(This article was originally published on The Conversation)
By Hernan Galperin, François Bar and Annette M. Kim
Los Angeles is home to some of the most creative people and businesses in the planet. Our filmmakers, musicians, visual artists, software engineers and scientists entertain the world and push the knowledge frontier forward. Their process is often a mystery, but their tools are not. Underpinning their intellectual pursuit is broadband Internet access, which fosters creativity and innovation by enabling access to information and supporting collaborative work. Broadband is the enzyme that accelerates the creative economy, much like waterways, railroads and roads fueled the industrial era.
But there is a catch: our world-class creators live in communities where broadband services are far from world-class. Using data from the California Public Utilities Commission, we created an interactive tool that maps the availability of different broadband services for every census block in Los Angeles County. We then combined the maps with socioeconomic data, which allowed us to analyze the relation between Internet infrastructure and community demographics in close geographical detail.
Our results indicate that nearly two-thirds of Angelenos live in areas served by a monopoly provider of residential Internet connectivity offering speeds that meet the Federal Communications Commission’s current definition of “broadband” service (25 Mbps download/3 Mbps upload speeds). Unsurprisingly, there is more competition in the wealthier coastal communities and in the San Fernando Valley. All else equal, weak competition yields higher prices for consumers and little pressure for companies to upgrade their networks to offer better service. In short, it preys on the less wealthy and stifles innovation.
The broadband landscape in LA County reflects two underlying trends. The first is the generalization of duopoly competition between DSL (which uses existing landline telephone wires to deliver broadband) and cable-Internet services. Our maps show that there is almost no geographical overlap between competitors with the same technology. Of the more than 73,000 census blocks in LA County, only about 2,500 (approximately 3 percent) are served by more than one DSL provider, and only 850 blocks (about 1 percent) are served by more than one cable-internet provider. Alas, the majority of households have to choose between one cable provider and one DSL provider, whose services often fail to meet the FCC broadband speed threshold.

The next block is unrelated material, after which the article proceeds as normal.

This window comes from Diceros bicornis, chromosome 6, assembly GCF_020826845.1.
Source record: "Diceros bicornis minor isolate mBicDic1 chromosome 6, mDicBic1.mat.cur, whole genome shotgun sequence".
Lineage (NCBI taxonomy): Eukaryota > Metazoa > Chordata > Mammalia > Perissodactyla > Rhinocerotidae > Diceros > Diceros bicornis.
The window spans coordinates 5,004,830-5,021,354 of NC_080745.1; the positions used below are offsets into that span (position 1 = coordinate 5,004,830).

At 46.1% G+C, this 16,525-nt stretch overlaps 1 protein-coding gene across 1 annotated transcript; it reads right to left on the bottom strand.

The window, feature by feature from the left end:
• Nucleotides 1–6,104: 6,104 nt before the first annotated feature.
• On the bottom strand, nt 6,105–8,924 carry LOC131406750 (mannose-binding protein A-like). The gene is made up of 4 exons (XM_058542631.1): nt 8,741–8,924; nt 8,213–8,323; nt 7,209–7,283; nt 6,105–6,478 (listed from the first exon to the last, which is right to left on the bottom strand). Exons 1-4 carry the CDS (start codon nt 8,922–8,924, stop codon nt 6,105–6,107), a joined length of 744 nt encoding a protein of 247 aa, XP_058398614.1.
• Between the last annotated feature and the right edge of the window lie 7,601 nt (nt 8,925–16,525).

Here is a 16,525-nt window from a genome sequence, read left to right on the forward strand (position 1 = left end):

The second major trend is ongoing industry consolidation in the telecom and cable-TV markets. In the case of Los Angeles, the acquisition of Time Warner Cable by Charter Communications in May 2016 only seemed to makes things worse, sparking public debate about stricter antitrust rules for the industry. However, when analyzed with geographically disaggregated data, the merger has had a very modest impact. Before it was completed, less than 1 percent of Angelenos lived in areas serviced by both operators. In other words, the cards were stacked against competition long before the most recent wave of industry consolidation.
A key barrier to competition in home broadband is the expense of installing wired networks across large urban areas. In the past, federal policies required companies with existing networks to allow competing providers to serve customers using those same wires. But those days are gone, largely due to successful litigation against the FCC by incumbent cable and phone companies. As a result, many cities have taken matters into their own hands.
In 2014, Mayor Eric Garcetti launched CityLinkLA, an initiative aimed at securing private investments in advanced communications networks and providing ‘basic access to all for free or at a very low cost and gigabit (1 Gbps) or higher speed access at competitive rates.’ Despite initial momentum, the initiative has so far failed to attract the necessary investments in new broadband infrastructure, particularly for gigabit-speed services. Our analysis indicates that fiber-based services (capable of delivering speeds far faster than cable or DSL) are available in less than a quarter of census blocks in Los Angeles. For comparison, fiber coverage in cities like Paris and Seoul is approaching 100 percent. Further, fiber investments are more likely in wealthier areas, which in the long-run will only exacerbate disparities in socioeconomic opportunities across communities.
Geography and demographics present real challenges to the rollout of advanced network infrastructure in Los Angeles County. However, if our artists, entrepreneurs and scientists are to continue thriving, and if we seek to build new opportunities for struggling communities, we simply must do better. Help is unlikely to come from Washington, where the newly-appointed FCC chairman has consistently voted against federal subsidies for broadband expansion projects. Rather, we should look at the example of communities across America, large and small, that are building upon existing city assets to deploy and operate their own fiber networks. LADWP already owns over 800 miles of fiber across the City of Los Angeles, with significant spare capacity. This and other city assets must be leveraged to offer Angelenos the world-class broadband they deserve.